The Angelus

Volume 17, Number 12



Lent has at least one thing going for it that seems really important to me these days: no one celebrates Easter early—at least, as far as I know. The commercial footprint of the holiday is far less than Christmas and, I suspect, far less than Halloween or Thanksgiving. Palm Sunday, Maundy Thursday, and Good Friday seem to provide some protection too.


Everything about the history of Lent, before and after the Reformation, is complex and often incorrect. The present Prayer Book requires the celebrant to begin explaining the season by reading these words, “The first Christians observed with great devotion the days of our Lord’s passion and resurrection” (BCP [1979], 264). There’s absolutely no historical record to support that opening statement. As far as we know, the celebration of Easter Day, much less Lent, probably doesn’t begin any earlier than the middle of the second century (Paul Bradshaw and Maxwell Johnson, Origins [2011], 48–49).


What comes to be called Lent emerges in the fourth century. Most likely, it was tied to preparation for baptism. Once the European and Mediterranean worlds were largely Christian, Lent becomes a penitential period for those who are baptized—and this is largely what it remains in our time. That said, I long for a period when the Holy Spirit will help us become evangelists for our time when increasing numbers of people belong to no community of faith.


At Saint Mary’s, though the number of services increases—because of Stations of the Cross on Friday nights, the simplicity of our services increases as well. During Lent, the word “alleluia,” that is, “Praise to the Lord,” and the hymn “Glory to God in the highest” are omitted. Most of all, the organ is played minimally—only enough to get us started when we sing hymns. With our parish choir available to our organist, he can lead and accompany our singing more than adequately with them. The absence of our great organ during Solemn Mass and Evensong lets us know this time is different.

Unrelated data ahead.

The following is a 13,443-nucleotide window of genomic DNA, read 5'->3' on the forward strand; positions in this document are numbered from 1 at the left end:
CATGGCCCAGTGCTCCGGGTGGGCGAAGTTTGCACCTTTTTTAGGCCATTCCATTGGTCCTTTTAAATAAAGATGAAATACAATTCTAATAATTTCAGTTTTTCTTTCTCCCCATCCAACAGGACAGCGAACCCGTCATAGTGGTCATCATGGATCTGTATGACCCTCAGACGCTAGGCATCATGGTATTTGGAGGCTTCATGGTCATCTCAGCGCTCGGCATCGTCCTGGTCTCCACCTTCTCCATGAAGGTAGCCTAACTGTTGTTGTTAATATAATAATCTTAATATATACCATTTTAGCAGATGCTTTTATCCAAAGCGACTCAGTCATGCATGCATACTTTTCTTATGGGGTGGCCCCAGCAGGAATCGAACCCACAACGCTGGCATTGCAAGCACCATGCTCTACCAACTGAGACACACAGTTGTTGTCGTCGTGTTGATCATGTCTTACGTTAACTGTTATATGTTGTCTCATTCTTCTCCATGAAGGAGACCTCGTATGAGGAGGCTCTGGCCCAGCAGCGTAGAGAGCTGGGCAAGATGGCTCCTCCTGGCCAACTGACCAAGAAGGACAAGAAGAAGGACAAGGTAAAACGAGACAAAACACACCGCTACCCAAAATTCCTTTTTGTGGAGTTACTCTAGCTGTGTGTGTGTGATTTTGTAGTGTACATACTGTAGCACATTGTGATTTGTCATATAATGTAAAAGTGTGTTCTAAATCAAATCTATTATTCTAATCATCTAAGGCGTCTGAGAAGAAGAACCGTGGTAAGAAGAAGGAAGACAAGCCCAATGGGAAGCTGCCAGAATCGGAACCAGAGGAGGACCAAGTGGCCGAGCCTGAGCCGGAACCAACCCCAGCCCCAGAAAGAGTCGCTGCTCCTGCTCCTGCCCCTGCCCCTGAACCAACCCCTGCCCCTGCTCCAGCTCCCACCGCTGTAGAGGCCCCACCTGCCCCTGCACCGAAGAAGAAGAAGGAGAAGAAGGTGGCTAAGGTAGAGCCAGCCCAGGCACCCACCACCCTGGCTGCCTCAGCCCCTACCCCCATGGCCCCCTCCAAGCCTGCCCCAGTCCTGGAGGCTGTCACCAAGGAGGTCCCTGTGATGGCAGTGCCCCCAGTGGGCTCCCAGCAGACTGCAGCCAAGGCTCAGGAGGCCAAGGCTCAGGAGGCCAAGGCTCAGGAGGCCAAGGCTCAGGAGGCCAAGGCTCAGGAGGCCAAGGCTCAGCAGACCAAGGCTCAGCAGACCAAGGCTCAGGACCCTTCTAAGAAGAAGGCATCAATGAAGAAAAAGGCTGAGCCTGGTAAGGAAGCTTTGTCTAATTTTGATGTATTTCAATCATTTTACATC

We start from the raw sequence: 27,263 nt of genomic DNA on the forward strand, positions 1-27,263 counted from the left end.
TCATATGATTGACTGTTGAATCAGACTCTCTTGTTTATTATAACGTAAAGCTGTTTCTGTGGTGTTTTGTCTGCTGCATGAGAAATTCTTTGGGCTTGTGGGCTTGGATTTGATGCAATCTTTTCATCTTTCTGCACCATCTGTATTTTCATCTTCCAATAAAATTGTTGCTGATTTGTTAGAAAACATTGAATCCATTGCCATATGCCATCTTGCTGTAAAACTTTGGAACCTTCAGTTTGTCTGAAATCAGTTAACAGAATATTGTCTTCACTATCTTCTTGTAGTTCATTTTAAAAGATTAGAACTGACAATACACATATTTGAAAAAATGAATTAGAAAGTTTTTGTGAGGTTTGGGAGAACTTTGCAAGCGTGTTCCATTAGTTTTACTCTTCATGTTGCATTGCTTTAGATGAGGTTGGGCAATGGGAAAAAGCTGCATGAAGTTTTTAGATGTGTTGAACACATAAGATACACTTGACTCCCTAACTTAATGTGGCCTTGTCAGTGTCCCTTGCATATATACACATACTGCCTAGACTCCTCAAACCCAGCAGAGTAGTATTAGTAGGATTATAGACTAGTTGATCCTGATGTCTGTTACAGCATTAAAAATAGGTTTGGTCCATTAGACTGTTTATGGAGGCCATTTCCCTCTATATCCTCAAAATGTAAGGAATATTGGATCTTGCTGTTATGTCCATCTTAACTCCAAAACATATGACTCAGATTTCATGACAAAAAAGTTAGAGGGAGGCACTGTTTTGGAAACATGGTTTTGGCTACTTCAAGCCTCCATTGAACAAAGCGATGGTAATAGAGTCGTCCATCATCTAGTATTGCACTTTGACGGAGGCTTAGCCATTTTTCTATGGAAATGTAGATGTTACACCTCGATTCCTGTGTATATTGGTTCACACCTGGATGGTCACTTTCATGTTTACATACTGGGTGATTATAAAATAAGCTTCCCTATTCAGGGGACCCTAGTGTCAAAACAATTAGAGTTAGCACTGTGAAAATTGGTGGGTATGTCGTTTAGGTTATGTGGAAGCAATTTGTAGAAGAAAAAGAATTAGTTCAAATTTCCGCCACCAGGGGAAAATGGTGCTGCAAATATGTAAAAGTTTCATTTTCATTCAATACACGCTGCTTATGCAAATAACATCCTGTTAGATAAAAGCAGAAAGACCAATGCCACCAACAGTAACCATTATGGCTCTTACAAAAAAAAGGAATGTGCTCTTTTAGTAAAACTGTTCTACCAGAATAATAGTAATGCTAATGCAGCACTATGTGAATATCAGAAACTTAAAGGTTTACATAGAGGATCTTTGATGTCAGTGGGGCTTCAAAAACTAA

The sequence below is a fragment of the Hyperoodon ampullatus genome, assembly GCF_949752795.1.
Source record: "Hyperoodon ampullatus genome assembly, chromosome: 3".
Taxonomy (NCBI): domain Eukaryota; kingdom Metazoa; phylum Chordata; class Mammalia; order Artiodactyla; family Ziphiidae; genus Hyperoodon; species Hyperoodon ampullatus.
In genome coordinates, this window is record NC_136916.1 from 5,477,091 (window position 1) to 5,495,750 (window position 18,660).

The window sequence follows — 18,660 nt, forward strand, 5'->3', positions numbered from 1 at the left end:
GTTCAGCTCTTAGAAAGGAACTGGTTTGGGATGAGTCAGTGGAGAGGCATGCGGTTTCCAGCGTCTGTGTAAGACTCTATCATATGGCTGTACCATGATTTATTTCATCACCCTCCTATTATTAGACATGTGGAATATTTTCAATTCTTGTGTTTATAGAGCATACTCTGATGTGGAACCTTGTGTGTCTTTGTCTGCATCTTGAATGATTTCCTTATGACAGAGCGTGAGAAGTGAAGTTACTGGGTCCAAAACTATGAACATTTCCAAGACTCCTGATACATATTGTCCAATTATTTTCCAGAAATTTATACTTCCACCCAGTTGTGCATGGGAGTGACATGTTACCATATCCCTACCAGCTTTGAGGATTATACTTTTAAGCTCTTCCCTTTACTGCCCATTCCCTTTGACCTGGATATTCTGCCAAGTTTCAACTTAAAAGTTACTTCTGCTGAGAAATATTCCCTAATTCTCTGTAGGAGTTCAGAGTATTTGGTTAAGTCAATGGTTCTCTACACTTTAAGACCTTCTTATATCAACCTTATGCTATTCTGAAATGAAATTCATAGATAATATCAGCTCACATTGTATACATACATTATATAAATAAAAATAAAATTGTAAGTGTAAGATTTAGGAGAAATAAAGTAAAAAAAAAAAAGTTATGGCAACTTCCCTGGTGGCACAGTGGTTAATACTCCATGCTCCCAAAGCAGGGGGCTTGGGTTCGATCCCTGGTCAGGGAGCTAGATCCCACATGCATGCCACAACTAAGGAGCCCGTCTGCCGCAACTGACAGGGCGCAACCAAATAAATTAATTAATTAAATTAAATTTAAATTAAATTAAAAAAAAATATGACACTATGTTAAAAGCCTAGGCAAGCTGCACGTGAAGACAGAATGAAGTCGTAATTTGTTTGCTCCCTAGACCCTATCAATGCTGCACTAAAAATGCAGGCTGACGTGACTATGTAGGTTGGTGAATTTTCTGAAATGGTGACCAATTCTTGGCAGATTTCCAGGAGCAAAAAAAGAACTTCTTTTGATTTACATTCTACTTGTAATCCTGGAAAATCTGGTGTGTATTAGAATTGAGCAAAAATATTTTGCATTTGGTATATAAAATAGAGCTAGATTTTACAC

Apart from Saint Joseph’s Day on March 19 and the Annunciation on March 25, Lent is observed on all of the Sundays and weekdays between Ash Wednesday and Palm Sunday—there are not quite forty of them, but that’s another lesson for another day. Holy Week begins on Palm Sunday. The Easter Season begins on Easter Eve.


In Lent, as at any other time of the year, the most basic pattern of worship for us is the weekly Sunday Eucharist. This tradition does in fact go back to the first Christians. They weren’t services though; they were meals. Because they believed in the Risen Jesus they knew that when they shared bread and wine they were feeding on the life-giving Christ.